Why the preset I bought is not working on my images?

A + D-100.jpg

Have you ever bought a set of presets from a photographer you admire, unzipped it, added to your catalog and tried to use on your own photos and it looked nothing like what theirs look? Well, then this blog post is for you! There are several little reasons why sometimes someone's presets might not be working properly with your images and we are here to figure this out together. I have listed 3 of the most common reasons why.


Well, isn't it the devil?!
Some people simply hate dealing with WB and Kelvins but sometimes, it's necessary to add that to the equation as see what comes out.
I would say that 80% of the time, people have issues making some presets work for them simply because their white balance is just not set right.
Balancing Kelvins can be frustrating sometimes, especially when you are running around and trying to get things done and a million details are happening right in front of you (aka: wedding life), but the more you practice it, the more you get the hang of it.
The idea is simple: the higher the number, the warmer the tones are and the lower the number, the colder the tones are. Kelvins are very helpful when it comes to shooting indoor dark places like old churches and cathedrals since you can assume control to bring a more natural color to your images.
A lot of photographers shoot with AUTO WB, and that's ok since they already have their own system but there are photographers that shoot balancing Kelvins, and that's sometimes can be the main reason why your colors are not turning anything like theirs if you happen to be shooting in AUTO.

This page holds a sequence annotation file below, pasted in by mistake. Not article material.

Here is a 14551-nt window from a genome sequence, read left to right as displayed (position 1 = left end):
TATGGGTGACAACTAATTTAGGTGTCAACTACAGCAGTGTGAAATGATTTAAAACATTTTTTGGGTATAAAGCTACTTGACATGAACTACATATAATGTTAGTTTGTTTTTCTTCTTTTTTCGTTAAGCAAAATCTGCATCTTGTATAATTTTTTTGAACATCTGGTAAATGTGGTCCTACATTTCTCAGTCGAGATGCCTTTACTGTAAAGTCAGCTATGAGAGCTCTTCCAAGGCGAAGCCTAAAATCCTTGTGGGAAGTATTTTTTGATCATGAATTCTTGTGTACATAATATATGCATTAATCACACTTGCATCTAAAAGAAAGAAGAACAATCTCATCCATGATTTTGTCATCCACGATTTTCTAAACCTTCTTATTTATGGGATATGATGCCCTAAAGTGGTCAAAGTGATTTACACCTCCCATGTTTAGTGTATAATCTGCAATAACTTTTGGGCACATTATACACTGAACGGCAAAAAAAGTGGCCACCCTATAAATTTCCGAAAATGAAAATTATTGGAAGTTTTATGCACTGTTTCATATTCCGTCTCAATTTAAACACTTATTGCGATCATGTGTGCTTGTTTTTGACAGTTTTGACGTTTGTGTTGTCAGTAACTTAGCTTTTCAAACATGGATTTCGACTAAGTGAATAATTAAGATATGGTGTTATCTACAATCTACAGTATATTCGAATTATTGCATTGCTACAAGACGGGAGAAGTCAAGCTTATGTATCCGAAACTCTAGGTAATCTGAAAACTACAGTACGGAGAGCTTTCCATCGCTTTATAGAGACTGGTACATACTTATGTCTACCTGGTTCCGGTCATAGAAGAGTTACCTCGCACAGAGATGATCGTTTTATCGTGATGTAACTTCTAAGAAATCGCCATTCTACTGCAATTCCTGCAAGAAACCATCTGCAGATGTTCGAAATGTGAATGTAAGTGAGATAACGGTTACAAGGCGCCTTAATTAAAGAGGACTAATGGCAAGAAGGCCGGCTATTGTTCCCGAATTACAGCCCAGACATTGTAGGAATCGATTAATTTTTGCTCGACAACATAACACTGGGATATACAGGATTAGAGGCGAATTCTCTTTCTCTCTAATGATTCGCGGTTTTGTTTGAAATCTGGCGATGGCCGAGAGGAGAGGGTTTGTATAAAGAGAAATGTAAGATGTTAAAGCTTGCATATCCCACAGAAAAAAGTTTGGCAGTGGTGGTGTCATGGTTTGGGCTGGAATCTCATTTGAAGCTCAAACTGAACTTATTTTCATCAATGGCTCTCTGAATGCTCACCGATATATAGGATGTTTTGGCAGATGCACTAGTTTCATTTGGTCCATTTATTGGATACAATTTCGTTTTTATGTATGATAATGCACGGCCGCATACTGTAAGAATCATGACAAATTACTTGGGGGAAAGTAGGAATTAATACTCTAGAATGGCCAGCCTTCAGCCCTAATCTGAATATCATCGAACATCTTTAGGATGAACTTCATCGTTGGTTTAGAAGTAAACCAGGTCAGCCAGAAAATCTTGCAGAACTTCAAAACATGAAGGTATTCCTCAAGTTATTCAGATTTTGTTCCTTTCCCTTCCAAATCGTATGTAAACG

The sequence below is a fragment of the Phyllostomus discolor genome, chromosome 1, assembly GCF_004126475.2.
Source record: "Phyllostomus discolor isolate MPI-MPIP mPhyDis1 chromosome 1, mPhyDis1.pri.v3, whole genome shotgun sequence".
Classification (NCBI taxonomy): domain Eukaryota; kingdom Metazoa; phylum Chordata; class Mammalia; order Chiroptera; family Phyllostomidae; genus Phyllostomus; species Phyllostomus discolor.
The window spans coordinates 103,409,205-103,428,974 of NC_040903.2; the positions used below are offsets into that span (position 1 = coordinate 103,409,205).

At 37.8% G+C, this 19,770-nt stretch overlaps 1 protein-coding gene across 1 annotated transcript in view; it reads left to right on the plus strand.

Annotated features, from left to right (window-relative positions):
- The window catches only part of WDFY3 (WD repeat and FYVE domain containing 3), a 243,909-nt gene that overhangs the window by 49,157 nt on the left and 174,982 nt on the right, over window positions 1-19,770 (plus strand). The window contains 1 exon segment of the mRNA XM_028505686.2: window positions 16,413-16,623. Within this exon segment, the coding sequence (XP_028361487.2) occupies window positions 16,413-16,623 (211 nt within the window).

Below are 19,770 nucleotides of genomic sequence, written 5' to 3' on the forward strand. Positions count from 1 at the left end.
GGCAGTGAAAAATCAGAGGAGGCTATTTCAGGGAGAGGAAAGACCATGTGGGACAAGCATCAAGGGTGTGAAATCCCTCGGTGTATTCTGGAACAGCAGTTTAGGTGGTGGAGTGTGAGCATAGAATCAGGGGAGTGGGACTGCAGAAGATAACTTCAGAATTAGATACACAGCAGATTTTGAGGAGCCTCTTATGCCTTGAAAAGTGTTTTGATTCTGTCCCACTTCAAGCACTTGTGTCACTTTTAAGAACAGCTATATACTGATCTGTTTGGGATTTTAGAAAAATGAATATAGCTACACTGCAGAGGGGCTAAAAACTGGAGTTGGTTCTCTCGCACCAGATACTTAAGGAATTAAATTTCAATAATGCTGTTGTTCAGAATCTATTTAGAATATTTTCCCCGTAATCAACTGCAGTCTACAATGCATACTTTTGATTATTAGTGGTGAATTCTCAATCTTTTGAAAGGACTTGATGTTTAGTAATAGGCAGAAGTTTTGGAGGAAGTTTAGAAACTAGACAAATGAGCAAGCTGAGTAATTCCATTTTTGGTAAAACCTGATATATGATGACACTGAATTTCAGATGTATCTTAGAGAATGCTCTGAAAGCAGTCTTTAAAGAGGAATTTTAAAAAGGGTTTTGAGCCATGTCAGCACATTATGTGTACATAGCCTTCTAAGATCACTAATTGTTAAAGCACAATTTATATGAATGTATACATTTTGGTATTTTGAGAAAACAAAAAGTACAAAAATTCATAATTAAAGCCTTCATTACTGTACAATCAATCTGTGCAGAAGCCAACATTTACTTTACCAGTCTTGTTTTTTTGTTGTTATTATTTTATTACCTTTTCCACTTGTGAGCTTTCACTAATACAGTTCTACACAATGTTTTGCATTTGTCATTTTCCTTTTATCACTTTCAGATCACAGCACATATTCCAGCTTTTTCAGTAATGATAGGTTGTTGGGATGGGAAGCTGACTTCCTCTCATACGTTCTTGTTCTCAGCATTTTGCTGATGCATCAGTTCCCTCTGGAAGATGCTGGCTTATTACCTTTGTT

The best way to figure it out if that is issue is just by trying and testing. Try to photograph a few images with a more warm tone and then some with a colder vibe and check it out if on post process you can bring those colors closer to what you wanted.
You just neeeever know.


Yes, freaking location!
As much as we'd love that greens were just greens and that browns were just browns, they do tend to change drastically depending on what state or part of the world you are.
Shooting sometimes west, you can get some really "creamy" greens and sometimes shooting in the east (specially south), we tend to get some vivid "almost impossible to control" greens.
Depending on where your preset supplier is mostly based / mostly shoots, using their presets on your photos might result into some different tones.
That is still not a reason to give up on the investment you have made. Keep testing it around and seeing what the outcome is.


We all know that different brands offer different tones. Considering that we all have passed the old war of "my brand is better than yours" since I am assuming none of us are sponsored by any, we have to add to this problem solving list the fact that the gear we use might be just different from that they have. Since presets are developed based on RAW file edits, that can be a major factor to this. Someone who shoots with a camera that pulls more green will probably get their warm tones in a different way than how you have got yours. Do i have to change my gear for that? Not at tall. You might just have to keep tweaking it until you can figure it out what works best for your taste.

With that being said, presets are expensive and sometimes the issues is not YOU, it's all the other factors. When buying someone's presets, it's a very nice way of supporting their business but we all have to keep in mind that is also their personal style and that's their thing! The intention of sharing what we use to edit images is to mainly give you a short cut to get you to where you want to be. Make sure you test, try and keep pursuing what you like and what fits you best. Being inspired by others' style is such a rad thing, but even more rad is to be proud of what you have created and worked so hard for :)

I hope you get to make good use of all those presets that didn't work before for your images, yay! xxx.

why the.jpg